As we approach the end of the year, students are filled with a level of dread all too familiar: final examinations.
Students are often in a default state of stress because of the three, four or sometimes five written exams they have to endure before feeling the sweet freedom of winter break. Is all of that stress worth it in the end? Are we really learning effectively from highlighting pages of notes, memorizing them for hours and then regurgitating its contents onto a page within two hours time?
I argue we have made passing exams such a high priority in our undergraduate career that we have lost sight of the true purpose of attending college. And that is learning and preparing for the world around us.
I am not saying that final exams need to be done away with. On the contrary, I respect that there needs to be some form of examination to quantify how much a student has learned. I do argue that written exams should not be an exclusive means of gauging how much I have learned.
My biggest problem with exams is how students will cram for hours, throw as much as they can remember onto the page and then reflect back on that exam a week or a month later and realize they hardly remember anything. The atmosphere of written exams does not encourage students to remember what we learned for longer than what is required to complete our exam.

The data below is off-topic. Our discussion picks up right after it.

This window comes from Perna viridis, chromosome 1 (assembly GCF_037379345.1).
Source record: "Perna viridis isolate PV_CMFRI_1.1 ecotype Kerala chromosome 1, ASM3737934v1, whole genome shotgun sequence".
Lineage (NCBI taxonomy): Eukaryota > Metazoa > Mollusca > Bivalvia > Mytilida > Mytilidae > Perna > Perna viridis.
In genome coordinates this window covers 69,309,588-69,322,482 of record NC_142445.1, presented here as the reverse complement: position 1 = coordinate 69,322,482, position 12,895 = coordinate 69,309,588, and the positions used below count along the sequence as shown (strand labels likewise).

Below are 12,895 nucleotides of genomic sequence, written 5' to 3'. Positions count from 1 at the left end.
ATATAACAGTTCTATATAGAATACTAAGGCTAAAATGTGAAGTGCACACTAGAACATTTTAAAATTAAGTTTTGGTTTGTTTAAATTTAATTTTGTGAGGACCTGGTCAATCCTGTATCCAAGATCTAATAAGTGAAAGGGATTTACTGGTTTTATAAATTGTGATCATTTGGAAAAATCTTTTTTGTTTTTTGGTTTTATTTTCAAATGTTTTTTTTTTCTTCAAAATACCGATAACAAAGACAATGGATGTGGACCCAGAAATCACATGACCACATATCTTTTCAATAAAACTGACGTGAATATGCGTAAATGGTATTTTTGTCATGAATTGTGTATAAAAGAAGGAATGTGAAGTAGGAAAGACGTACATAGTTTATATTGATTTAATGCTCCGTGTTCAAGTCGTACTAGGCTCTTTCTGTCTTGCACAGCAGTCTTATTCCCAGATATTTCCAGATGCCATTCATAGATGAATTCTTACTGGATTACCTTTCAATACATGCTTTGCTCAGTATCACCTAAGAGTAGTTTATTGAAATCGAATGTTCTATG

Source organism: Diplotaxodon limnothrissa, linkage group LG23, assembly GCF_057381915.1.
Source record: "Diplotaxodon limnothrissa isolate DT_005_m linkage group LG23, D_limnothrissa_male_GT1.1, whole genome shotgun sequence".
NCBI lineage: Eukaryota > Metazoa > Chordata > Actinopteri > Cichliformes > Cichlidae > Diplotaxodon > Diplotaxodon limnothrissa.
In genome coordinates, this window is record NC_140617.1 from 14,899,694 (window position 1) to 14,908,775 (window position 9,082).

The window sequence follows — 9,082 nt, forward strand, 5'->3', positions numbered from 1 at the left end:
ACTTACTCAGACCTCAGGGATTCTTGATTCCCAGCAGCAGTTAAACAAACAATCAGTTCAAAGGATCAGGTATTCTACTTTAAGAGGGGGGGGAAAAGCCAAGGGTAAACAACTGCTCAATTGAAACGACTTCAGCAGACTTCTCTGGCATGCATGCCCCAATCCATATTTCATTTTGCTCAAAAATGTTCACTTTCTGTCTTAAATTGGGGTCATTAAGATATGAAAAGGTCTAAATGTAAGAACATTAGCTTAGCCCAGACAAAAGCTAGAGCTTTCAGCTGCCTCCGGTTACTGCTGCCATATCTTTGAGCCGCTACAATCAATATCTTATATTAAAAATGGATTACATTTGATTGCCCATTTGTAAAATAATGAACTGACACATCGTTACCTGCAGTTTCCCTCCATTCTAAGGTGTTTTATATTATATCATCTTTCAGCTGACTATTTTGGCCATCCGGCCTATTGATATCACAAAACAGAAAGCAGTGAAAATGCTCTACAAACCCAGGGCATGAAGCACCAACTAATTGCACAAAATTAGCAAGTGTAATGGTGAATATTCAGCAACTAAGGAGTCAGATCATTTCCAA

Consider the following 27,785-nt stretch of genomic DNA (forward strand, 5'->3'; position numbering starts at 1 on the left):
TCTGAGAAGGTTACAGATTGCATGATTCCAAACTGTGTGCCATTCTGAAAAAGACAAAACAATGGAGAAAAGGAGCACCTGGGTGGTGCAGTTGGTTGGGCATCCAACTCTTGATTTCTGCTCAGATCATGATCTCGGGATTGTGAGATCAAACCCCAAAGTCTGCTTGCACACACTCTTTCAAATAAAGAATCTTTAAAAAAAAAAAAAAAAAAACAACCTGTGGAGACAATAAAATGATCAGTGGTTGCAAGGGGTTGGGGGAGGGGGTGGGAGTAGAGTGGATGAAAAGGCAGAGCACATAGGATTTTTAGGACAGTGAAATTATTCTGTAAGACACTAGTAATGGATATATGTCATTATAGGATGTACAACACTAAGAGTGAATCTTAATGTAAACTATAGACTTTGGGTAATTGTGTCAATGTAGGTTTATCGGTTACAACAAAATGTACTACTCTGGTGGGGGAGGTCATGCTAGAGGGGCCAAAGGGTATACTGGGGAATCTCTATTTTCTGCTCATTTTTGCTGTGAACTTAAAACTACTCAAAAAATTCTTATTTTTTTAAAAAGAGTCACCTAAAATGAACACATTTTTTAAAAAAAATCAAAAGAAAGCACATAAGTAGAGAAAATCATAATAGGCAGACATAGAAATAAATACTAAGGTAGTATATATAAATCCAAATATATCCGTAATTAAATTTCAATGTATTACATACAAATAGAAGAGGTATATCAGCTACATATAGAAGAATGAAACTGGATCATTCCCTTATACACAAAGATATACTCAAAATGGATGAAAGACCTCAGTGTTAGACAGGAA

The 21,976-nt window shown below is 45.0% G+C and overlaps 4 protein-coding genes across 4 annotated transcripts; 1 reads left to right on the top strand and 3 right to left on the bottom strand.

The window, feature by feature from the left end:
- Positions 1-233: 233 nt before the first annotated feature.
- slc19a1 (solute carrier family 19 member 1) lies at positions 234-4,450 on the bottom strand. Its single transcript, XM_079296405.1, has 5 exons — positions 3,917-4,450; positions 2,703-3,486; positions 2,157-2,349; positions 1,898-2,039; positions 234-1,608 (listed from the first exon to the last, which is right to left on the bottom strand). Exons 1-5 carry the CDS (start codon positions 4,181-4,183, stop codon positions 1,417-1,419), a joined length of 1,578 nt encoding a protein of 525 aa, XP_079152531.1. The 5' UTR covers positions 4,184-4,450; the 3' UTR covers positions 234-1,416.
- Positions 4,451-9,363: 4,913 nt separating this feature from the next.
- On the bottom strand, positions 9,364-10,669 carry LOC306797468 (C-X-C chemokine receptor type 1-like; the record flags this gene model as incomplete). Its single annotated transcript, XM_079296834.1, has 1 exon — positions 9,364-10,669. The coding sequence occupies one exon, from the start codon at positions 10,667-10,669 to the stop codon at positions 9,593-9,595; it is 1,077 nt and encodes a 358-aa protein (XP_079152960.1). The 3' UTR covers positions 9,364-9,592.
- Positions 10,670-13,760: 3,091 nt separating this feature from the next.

If we are not to remember the important aspects of that exam for longer than a few months, then what is the purpose of learning it? How does memorizing the Presidents of the United States help me if I do not understand why they were elected and how they helped or hindered the U.S. government?
There are other ways to challenge a student and determine what they have learned. This is why oral presentations exist, as well as essays and group projects. Especially for students who experience significant anxiety over an exam. These are alternatives to multiple-choice exams that let the student explain what they understand.
Better yet, I encourage professors to sit down with their students and have a 10 minute conversation about what interests them. Let them discover and share their classroom experience and how it relates to the world outside those doors. I believe you may find that a student’s true knowledge about the subject will come across much better than through a two-hour multiple-choice exam.